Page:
Smashing Through PR's By Using Resistance Bands
Are you working hard in the gym consistently and find yourself hitting a plateau? Maybe its been a while since you hit that last squat PR. Good news, we're going to help you break through that stubborn plateau.
Elite level lifters all have one thing in common, they always change up their workout routine regularly to keep their bodies from being able to adapt to the workload. One of the best ways to enhance some of the most essential lifts, like the squat or bench press, are the use of resistance bands.
Squats have what's called an ascending strength curve. An ascending strength curve simply means that as leverage increases, the amount of muscular tension required to lift the weight decreases. From the bottom of the squat, the weight being lifted becomes progressively easier until the rep is complete. Hence, you can half-squat (doing just the top half of the squat) much more than you can full squat.
Several squat machines have attempted to resolve this issue, however, there is one problem. Instead of the machine adjusting to each individual, the individual is force to adapt to the range of motion and movement of the machine itself. Resistance bands have solved this issue perfectly.
The use of resistance bands allows the athlete to maintain their own comfortable range of motion and movement while continuing to increase the tension as you approach the top of each rep. By keeping the intensity high throughout the entire movement, more muscle fibers will be recruited, thus increasing muscle growth and helping you smash through that plateau.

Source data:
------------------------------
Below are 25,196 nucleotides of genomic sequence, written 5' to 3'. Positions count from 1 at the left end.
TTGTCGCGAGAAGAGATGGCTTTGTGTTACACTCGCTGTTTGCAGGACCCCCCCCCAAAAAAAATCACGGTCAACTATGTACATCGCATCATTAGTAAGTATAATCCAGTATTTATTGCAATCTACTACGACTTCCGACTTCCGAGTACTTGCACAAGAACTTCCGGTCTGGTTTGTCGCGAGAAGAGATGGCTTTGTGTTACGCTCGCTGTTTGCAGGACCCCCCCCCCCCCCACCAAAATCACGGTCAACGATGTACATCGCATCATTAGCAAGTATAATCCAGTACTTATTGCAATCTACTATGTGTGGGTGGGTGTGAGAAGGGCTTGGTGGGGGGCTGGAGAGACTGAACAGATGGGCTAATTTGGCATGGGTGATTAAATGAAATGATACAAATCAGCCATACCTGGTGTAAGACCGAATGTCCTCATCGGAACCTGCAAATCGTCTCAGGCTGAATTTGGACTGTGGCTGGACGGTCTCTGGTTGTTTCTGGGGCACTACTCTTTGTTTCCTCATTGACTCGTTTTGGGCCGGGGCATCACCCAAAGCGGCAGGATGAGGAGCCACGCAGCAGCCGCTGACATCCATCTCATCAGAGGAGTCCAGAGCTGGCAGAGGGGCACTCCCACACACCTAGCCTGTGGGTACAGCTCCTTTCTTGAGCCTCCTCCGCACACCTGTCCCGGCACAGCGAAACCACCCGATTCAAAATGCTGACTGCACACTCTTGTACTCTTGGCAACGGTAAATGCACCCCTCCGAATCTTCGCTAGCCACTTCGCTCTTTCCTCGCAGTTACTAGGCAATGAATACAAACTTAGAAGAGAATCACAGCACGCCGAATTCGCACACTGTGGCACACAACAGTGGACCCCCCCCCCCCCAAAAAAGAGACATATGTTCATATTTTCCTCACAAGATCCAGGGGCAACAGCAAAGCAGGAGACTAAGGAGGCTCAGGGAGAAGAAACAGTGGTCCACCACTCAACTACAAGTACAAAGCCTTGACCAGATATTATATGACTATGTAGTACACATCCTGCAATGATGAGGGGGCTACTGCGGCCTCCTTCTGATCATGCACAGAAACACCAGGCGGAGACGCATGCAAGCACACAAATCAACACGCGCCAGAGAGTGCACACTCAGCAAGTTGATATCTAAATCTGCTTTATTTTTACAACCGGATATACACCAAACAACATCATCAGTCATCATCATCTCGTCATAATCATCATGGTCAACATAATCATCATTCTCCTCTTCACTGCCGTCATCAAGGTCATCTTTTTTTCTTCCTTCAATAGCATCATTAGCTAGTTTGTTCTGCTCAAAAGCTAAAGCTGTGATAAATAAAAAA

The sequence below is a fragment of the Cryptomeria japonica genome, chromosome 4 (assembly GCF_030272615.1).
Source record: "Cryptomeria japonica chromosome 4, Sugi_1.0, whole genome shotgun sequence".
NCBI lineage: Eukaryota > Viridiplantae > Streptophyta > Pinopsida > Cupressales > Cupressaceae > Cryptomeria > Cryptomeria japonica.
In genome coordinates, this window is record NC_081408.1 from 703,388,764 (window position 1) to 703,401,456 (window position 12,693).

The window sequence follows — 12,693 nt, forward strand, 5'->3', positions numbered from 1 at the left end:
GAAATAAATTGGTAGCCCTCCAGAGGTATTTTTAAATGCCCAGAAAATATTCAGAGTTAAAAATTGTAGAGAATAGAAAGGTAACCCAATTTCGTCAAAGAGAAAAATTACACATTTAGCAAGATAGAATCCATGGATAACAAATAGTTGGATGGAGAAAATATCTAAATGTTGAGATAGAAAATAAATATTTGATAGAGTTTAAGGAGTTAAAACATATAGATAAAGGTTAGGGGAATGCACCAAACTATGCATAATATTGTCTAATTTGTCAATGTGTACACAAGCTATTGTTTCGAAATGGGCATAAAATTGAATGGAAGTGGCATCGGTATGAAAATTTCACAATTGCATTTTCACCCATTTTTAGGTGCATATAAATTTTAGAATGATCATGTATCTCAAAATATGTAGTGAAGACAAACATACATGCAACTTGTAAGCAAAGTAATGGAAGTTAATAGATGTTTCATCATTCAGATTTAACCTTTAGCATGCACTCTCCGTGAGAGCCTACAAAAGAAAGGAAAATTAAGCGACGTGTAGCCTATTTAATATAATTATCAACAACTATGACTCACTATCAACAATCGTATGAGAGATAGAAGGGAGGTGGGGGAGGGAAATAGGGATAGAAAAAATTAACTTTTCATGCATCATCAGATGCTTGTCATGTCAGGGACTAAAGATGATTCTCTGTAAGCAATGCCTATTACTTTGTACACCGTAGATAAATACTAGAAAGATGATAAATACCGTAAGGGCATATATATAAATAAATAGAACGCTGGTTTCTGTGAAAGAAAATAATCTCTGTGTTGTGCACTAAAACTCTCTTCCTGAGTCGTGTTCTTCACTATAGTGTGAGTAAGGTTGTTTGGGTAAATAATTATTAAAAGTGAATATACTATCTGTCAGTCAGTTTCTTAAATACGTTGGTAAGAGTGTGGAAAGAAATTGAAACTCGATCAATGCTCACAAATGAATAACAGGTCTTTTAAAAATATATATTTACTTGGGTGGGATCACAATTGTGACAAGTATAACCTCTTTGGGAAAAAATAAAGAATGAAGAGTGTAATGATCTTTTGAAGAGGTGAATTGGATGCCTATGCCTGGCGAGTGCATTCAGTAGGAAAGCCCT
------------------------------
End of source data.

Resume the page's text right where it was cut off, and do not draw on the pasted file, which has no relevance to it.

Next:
Another essential lift that can be performed in conjunction with resistance bands is the bench press. Technically, the bench press is a longer range-of-motion exercise. Like most exercises that fall into this category, the muscle is under a maximal amount of tension for just a short time. Because of the longer ROM, your chest is simply working at submaximal tension for a greater percentage of the lift, while allowing the triceps to carry weight for the top half of the rep.
Like the squat, the bench press has an ascending strength curve, so the farther the weight gets from your chest, the easier it gets to lift. Once again, resistance bands will give you the edge you need to make sure you need to EARN every last rep and your chest will be working at maximal effort throughout the entire rep.
There's nothing more functional than using your posterior chain to pick up heavy weight off the ground and violently extend your hips to finish the job.
Adding bands to deadlifts combines the full range-of-motion benefits to the lower back and legs with the upper-back benefits of doing rack pulls. That's because deadlifts, like squats and bench presses, have an ascending strength curve. In the bottom position, where you are weakest, the bands have not yet started to pull tight, but as you lift the weight up and leverage improves, the band pulls tighter and tighter, increasing the amount of force required to complete the lift. This added tension will ensure that your upper back muscles are getting just as much of a workout as your legs and core muscles did getting the weight off the ground.